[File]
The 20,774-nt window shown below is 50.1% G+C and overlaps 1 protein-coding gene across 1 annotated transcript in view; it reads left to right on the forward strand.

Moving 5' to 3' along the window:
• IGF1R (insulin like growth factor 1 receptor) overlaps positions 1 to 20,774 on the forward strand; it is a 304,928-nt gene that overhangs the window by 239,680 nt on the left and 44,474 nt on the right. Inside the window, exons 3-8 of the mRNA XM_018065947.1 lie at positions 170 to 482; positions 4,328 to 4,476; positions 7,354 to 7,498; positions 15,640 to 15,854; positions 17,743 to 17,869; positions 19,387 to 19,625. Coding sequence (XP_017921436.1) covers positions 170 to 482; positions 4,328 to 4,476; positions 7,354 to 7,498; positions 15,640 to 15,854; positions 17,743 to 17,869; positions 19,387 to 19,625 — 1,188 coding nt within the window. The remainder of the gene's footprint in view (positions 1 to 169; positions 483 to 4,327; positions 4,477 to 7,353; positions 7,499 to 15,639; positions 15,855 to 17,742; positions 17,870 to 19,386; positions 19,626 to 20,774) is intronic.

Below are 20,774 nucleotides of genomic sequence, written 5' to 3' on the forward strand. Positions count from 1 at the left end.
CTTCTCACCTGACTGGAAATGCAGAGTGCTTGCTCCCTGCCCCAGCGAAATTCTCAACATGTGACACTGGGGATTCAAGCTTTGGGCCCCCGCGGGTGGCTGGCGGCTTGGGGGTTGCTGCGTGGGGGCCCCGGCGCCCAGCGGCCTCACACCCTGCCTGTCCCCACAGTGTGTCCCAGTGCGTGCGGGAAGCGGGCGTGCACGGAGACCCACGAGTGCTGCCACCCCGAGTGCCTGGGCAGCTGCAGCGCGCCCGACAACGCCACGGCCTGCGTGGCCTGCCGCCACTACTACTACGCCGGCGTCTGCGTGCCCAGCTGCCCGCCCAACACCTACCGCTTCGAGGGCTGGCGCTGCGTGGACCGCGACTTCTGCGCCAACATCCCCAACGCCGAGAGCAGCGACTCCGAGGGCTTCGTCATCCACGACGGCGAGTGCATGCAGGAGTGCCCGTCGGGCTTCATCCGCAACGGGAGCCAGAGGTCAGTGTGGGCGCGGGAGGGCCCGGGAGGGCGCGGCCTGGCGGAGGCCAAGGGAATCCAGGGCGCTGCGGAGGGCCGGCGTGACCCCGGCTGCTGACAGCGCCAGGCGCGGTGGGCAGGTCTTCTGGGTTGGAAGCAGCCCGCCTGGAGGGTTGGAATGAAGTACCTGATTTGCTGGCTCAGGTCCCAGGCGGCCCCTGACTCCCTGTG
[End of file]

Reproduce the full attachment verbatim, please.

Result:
The 20,774-nt window shown below is 50.1% G+C and overlaps 1 protein-coding gene across 1 annotated transcript in view; it reads left to right on the forward strand.

Moving 5' to 3' along the window:
• IGF1R (insulin like growth factor 1 receptor) overlaps positions 1 to 20,774 on the forward strand; it is a 304,928-nt gene that overhangs the window by 239,680 nt on the left and 44,474 nt on the right. Inside the window, exons 3-8 of the mRNA XM_018065947.1 lie at positions 170 to 482; positions 4,328 to 4,476; positions 7,354 to 7,498; positions 15,640 to 15,854; positions 17,743 to 17,869; positions 19,387 to 19,625. Coding sequence (XP_017921436.1) covers positions 170 to 482; positions 4,328 to 4,476; positions 7,354 to 7,498; positions 15,640 to 15,854; positions 17,743 to 17,869; positions 19,387 to 19,625 — 1,188 coding nt within the window. The remainder of the gene's footprint in view (positions 1 to 169; positions 483 to 4,327; positions 4,477 to 7,353; positions 7,499 to 15,639; positions 15,855 to 17,742; positions 17,870 to 19,386; positions 19,626 to 20,774) is intronic.

Below are 20,774 nucleotides of genomic sequence, written 5' to 3' on the forward strand. Positions count from 1 at the left end.
CTTCTCACCTGACTGGAAATGCAGAGTGCTTGCTCCCTGCCCCAGCGAAATTCTCAACATGTGACACTGGGGATTCAAGCTTTGGGCCCCCGCGGGTGGCTGGCGGCTTGGGGGTTGCTGCGTGGGGGCCCCGGCGCCCAGCGGCCTCACACCCTGCCTGTCCCCACAGTGTGTCCCAGTGCGTGCGGGAAGCGGGCGTGCACGGAGACCCACGAGTGCTGCCACCCCGAGTGCCTGGGCAGCTGCAGCGCGCCCGACAACGCCACGGCCTGCGTGGCCTGCCGCCACTACTACTACGCCGGCGTCTGCGTGCCCAGCTGCCCGCCCAACACCTACCGCTTCGAGGGCTGGCGCTGCGTGGACCGCGACTTCTGCGCCAACATCCCCAACGCCGAGAGCAGCGACTCCGAGGGCTTCGTCATCCACGACGGCGAGTGCATGCAGGAGTGCCCGTCGGGCTTCATCCGCAACGGGAGCCAGAGGTCAGTGTGGGCGCGGGAGGGCCCGGGAGGGCGCGGCCTGGCGGAGGCCAAGGGAATCCAGGGCGCTGCGGAGGGCCGGCGTGACCCCGGCTGCTGACAGCGCCAGGCGCGGTGGGCAGGTCTTCTGGGTTGGAAGCAGCCCGCCTGGAGGGTTGGAATGAAGTACCTGATTTGCTGGCTCAGGTCCCAGGCGGCCCCTGACTCCCTGTG